Hired 30 months ago by Walt Disney Studios (s dis) for his accumen of churning out inexpensive, digitally-marketed youth TV hits like Hannah Montana and High School Musical, Rich Ross announced Friday that he’s stepping down as chairman, effective immediately. No replacement has yet been named.
In his statement, Ross said the job is “not the right professional fit for me.” And in a more austere era in Hollywood, in which hits like The Hunger Games are marked by tight budget controls and savvy, cost-effective digital marketing, there’s little evidence from Ross’ studio tenure to argue against that point.
Blame the planet Mars.
Ross’ departure, which is widely being reported in Hollywood as a force-out, comes on the heels of two of the biggest money-losing flops in film history. Not only did the huge theatrical under-performance in March of Disney’s adaptation of Edgar Rice Burroughs’ John Carter From Mars require an extraordinary $200 million write-off, but last year, Robert Zemeckis’ animated family dud Mars Needs Moms rendered a loss on the studio balance sheets that was almost as big.
Ross’ tenure was also marred by his hire of a movie-business outsider, packaged goods advertising maven MT Carney, to head marketing for the studio. Her short, ill-received tenure ended in January, two months before John Carter‘s inauspicious theatrical release.
Inheriting both of these flops from the previous management regime headed by Dick Cook, Ross was not a Hollywood dinosaur, someone prone to carelessly throwing money at filmmakers and media buyers. He got his job by showing multi-platform marketing savvy and instincts for youthful consumer taste while serving as president of the Disney Channel.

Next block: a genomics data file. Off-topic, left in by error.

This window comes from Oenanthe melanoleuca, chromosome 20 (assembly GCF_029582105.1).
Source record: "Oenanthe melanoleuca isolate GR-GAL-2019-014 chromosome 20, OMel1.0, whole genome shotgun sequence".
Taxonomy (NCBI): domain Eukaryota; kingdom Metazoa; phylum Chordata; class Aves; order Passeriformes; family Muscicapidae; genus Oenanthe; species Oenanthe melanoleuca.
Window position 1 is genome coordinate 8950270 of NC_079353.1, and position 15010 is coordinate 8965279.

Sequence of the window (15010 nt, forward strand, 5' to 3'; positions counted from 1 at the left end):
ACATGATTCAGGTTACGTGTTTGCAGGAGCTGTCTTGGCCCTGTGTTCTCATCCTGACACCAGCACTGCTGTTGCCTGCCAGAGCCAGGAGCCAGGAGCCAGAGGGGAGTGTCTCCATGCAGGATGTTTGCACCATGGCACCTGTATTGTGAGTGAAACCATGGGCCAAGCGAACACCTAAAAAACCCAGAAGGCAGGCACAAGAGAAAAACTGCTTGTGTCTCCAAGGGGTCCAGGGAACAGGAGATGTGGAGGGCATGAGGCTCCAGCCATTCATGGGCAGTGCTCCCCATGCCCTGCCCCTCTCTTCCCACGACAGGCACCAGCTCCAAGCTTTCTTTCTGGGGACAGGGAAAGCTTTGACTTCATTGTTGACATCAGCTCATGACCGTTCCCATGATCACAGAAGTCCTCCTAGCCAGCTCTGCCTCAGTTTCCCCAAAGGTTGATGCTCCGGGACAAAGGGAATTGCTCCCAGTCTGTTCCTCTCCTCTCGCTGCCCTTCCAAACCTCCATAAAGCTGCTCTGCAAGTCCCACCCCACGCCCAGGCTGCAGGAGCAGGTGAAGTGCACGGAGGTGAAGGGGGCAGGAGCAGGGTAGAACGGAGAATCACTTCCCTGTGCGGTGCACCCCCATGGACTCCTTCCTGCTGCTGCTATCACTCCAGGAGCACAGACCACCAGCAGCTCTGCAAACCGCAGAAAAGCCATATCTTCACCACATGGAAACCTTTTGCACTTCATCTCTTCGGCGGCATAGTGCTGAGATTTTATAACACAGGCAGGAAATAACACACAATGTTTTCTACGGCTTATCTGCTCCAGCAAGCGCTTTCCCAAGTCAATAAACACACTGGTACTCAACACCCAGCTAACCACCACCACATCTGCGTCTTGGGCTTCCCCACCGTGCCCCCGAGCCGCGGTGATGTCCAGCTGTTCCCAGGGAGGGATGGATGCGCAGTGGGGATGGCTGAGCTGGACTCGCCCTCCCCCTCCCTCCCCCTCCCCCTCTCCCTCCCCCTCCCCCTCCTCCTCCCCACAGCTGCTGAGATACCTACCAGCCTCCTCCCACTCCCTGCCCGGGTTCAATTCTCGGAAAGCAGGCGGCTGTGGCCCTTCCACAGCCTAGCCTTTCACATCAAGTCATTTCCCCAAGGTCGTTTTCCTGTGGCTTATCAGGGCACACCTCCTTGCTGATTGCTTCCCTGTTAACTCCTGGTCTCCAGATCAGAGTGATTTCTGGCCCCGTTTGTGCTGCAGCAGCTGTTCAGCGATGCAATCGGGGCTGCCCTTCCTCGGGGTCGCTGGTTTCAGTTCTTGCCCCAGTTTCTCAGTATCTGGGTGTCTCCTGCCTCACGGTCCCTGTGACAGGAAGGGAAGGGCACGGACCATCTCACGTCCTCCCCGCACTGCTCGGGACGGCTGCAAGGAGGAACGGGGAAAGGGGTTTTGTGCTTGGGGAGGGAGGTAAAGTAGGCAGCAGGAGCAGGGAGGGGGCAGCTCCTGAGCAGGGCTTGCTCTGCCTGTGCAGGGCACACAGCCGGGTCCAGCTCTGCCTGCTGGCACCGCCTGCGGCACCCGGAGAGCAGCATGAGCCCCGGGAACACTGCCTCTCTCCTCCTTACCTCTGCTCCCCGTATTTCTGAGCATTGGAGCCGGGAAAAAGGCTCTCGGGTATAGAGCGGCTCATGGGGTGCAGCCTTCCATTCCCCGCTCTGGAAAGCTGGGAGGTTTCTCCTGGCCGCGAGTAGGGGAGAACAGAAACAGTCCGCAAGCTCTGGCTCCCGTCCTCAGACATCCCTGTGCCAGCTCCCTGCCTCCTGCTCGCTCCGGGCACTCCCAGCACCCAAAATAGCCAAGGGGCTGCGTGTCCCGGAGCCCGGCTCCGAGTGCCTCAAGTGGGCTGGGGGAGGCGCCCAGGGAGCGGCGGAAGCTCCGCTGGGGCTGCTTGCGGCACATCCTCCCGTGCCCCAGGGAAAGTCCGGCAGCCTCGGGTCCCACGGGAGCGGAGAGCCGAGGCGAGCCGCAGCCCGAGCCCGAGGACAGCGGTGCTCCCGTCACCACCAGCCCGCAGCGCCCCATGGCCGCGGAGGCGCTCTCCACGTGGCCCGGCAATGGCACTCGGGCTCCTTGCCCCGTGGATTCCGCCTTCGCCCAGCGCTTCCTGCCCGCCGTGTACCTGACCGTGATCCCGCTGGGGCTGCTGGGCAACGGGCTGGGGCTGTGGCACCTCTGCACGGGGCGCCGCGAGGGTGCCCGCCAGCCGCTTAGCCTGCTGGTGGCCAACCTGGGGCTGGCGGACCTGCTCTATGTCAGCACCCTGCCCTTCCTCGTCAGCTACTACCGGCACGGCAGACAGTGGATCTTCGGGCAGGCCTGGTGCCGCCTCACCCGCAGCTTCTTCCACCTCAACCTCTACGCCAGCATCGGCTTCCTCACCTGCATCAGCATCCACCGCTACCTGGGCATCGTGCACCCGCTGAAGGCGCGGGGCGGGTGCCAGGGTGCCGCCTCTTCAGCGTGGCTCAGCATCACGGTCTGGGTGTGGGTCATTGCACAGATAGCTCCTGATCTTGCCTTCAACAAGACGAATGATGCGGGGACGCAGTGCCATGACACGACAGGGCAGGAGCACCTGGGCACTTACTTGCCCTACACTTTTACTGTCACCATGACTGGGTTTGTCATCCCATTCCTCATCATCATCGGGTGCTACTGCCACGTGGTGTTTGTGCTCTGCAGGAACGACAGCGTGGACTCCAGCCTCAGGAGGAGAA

It was there that Ross blended such elements as subscription video on demand and rich media marketing to turn Disney Channel series like Hannah Montana, Wizards of Waverly Place, That’s So Raven and Phineas and Ferb into global hits.
But as noted movie-business blogger Anne Thompson points out, it’s traditionally never easy for TV executives to make the move to major movie studio chief.
Ross wasn’t able to transition his Disney Channel moxie to the movie-studio side. A year ago, under Ross’ command, the studio tried to re-create the success of High School Musical, a simple TV movie with a no-name cast that grew into a globally lucrative multi-film franchise. Made for only $8 million, Prom was a decidedly low-budget film by major-studio standards, leveraging promotion through social media in lieu of expensive TV advertising.
Grossing $10.1 million theatrically on the project, Disney didn’t bleed a Mars-shaded color of red, either. But you could begin to hear the enthusiasm for Ross’ tenure leak out of Mickey Mouse-shaped balloons on Disney’s Burbank studio lot.